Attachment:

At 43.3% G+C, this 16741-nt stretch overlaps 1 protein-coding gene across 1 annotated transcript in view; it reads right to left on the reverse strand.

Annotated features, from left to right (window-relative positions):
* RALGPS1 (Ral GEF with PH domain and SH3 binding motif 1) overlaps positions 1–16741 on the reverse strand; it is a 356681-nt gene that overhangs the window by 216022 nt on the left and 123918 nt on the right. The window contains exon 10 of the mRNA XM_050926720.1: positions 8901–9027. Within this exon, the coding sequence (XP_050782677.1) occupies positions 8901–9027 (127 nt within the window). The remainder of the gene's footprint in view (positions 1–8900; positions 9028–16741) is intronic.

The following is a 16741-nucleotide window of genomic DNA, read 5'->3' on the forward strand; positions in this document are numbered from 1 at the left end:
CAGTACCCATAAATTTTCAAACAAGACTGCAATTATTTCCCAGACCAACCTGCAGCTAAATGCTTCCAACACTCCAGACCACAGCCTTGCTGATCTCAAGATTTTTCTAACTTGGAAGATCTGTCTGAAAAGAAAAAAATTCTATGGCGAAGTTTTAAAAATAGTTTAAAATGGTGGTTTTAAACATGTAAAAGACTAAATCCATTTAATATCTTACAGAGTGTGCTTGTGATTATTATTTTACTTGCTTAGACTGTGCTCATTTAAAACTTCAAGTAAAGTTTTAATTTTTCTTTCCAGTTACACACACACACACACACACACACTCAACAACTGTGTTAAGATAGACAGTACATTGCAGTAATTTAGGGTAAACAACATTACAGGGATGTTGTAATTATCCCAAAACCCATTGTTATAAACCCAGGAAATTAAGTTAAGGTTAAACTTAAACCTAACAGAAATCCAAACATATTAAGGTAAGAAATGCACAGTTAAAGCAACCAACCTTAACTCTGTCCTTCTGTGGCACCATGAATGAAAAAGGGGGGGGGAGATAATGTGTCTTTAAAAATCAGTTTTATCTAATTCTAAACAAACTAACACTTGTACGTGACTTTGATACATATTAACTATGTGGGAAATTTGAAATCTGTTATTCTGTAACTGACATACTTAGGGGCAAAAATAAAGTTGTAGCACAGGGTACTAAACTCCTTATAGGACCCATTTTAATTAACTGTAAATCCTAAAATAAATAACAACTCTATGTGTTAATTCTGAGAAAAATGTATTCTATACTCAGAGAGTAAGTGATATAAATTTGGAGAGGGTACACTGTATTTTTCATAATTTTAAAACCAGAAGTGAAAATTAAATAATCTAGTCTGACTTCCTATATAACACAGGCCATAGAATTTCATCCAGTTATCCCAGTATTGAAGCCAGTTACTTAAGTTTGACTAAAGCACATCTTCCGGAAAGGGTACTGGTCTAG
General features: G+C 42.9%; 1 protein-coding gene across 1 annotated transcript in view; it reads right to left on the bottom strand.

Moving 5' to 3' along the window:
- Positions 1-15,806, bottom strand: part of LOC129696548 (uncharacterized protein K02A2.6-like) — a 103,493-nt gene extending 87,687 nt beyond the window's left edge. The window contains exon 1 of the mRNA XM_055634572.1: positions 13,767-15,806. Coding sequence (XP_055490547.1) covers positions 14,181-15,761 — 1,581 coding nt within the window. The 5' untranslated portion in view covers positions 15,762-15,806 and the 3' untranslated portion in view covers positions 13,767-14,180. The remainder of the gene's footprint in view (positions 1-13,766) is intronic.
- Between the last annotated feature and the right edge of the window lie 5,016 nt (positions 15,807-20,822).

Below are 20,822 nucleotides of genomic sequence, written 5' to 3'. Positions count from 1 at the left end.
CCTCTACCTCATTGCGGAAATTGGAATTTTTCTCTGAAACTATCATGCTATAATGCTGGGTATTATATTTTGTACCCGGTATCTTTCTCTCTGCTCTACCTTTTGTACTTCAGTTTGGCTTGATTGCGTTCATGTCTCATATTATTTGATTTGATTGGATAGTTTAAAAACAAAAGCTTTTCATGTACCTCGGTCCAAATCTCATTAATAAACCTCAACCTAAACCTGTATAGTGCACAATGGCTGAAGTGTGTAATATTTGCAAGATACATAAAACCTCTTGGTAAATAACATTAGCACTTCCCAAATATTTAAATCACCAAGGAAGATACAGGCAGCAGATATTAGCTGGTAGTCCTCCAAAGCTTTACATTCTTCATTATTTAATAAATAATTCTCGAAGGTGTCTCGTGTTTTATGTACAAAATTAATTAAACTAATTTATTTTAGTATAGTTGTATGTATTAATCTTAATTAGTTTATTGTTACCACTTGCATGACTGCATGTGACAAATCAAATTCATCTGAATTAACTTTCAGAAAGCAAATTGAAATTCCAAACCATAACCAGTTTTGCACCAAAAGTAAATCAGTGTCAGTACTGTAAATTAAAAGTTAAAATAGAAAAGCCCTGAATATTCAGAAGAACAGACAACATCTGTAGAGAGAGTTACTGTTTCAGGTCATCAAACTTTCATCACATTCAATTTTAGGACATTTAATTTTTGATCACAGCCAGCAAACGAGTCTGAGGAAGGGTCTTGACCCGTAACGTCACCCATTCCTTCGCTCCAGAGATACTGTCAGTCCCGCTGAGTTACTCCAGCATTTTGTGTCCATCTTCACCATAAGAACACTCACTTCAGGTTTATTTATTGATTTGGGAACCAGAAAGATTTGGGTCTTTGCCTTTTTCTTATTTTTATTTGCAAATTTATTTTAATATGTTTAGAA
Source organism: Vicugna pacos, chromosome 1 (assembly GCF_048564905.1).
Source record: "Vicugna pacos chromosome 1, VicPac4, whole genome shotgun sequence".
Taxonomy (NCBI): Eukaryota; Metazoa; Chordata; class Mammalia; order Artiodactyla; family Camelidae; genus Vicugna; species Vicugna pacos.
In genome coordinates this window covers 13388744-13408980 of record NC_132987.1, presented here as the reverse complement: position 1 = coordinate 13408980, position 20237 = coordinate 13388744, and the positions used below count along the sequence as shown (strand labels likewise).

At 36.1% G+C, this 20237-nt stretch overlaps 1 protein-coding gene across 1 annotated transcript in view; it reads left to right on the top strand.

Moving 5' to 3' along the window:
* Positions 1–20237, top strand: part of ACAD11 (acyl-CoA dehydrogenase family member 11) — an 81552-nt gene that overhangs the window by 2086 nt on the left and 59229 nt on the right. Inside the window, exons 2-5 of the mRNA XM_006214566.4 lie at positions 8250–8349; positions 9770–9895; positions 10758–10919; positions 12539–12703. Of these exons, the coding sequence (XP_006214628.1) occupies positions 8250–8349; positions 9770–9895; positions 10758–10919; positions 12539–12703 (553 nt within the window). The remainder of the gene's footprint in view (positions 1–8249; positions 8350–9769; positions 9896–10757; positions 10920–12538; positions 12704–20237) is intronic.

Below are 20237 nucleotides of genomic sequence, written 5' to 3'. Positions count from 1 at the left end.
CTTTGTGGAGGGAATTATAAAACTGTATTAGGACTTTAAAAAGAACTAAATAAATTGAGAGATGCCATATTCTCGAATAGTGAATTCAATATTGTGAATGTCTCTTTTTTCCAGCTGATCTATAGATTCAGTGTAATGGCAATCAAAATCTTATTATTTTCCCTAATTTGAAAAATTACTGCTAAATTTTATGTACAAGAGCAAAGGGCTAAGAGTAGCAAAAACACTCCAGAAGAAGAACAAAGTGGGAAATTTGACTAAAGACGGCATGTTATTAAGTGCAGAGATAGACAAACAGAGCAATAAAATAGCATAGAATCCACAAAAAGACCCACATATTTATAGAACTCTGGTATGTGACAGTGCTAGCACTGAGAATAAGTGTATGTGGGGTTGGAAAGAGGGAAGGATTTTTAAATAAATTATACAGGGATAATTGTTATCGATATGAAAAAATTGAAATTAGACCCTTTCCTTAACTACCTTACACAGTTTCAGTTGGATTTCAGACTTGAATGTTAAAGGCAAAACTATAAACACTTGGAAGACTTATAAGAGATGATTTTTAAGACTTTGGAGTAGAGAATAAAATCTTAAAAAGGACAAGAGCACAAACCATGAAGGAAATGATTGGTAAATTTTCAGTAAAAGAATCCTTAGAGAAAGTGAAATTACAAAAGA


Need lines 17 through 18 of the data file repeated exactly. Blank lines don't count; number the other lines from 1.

Moving 5' to 3' along the window:
* Positions 1–20237, top strand: part of ACAD11 (acyl-CoA dehydrogenase family member 11) — an 81552-nt gene that overhangs the window by 2086 nt on the left and 59229 nt on the right. Inside the window, exons 2-5 of the mRNA XM_006214566.4 lie at positions 8250–8349; positions 9770–9895; positions 10758–10919; positions 12539–12703. Of these exons, the coding sequence (XP_006214628.1) occupies positions 8250–8349; positions 9770–9895; positions 10758–10919; positions 12539–12703 (553 nt within the window). The remainder of the gene's footprint in view (positions 1–8249; positions 8350–9769; positions 9896–10757; positions 10920–12538; positions 12704–20237) is intronic.